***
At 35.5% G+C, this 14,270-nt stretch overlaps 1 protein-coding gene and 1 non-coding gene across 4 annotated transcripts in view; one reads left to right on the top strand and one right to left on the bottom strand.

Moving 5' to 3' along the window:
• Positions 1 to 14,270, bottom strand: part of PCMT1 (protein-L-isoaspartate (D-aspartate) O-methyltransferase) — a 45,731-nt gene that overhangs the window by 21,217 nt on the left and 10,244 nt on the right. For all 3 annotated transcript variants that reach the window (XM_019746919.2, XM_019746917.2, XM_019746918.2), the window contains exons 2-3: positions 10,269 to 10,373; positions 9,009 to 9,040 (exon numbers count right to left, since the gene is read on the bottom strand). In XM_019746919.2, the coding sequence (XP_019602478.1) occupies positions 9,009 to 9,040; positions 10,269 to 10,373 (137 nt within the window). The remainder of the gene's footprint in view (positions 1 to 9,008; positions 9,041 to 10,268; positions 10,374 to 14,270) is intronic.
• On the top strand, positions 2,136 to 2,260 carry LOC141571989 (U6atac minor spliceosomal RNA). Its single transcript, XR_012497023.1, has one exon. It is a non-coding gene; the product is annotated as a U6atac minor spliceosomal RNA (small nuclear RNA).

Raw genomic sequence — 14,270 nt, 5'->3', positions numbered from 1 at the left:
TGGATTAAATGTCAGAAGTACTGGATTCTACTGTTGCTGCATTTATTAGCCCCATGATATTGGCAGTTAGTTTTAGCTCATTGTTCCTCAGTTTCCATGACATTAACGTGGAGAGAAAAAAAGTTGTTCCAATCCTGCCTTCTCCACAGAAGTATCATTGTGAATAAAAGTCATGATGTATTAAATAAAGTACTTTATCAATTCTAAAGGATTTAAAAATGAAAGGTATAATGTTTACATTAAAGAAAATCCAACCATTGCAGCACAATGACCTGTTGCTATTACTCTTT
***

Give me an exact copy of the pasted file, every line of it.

At 35.5% G+C, this 14,270-nt stretch overlaps 1 protein-coding gene and 1 non-coding gene across 4 annotated transcripts in view; one reads left to right on the top strand and one right to left on the bottom strand.

Moving 5' to 3' along the window:
• Positions 1 to 14,270, bottom strand: part of PCMT1 (protein-L-isoaspartate (D-aspartate) O-methyltransferase) — a 45,731-nt gene that overhangs the window by 21,217 nt on the left and 10,244 nt on the right. For all 3 annotated transcript variants that reach the window (XM_019746919.2, XM_019746917.2, XM_019746918.2), the window contains exons 2-3: positions 10,269 to 10,373; positions 9,009 to 9,040 (exon numbers count right to left, since the gene is read on the bottom strand). In XM_019746919.2, the coding sequence (XP_019602478.1) occupies positions 9,009 to 9,040; positions 10,269 to 10,373 (137 nt within the window). The remainder of the gene's footprint in view (positions 1 to 9,008; positions 9,041 to 10,268; positions 10,374 to 14,270) is intronic.
• On the top strand, positions 2,136 to 2,260 carry LOC141571989 (U6atac minor spliceosomal RNA). Its single transcript, XR_012497023.1, has one exon. It is a non-coding gene; the product is annotated as a U6atac minor spliceosomal RNA (small nuclear RNA).

Raw genomic sequence — 14,270 nt, 5'->3', positions numbered from 1 at the left:
TGGATTAAATGTCAGAAGTACTGGATTCTACTGTTGCTGCATTTATTAGCCCCATGATATTGGCAGTTAGTTTTAGCTCATTGTTCCTCAGTTTCCATGACATTAACGTGGAGAGAAAAAAAGTTGTTCCAATCCTGCCTTCTCCACAGAAGTATCATTGTGAATAAAAGTCATGATGTATTAAATAAAGTACTTTATCAATTCTAAAGGATTTAAAAATGAAAGGTATAATGTTTACATTAAAGAAAATCCAACCATTGCAGCACAATGACCTGTTGCTATTACTCTTT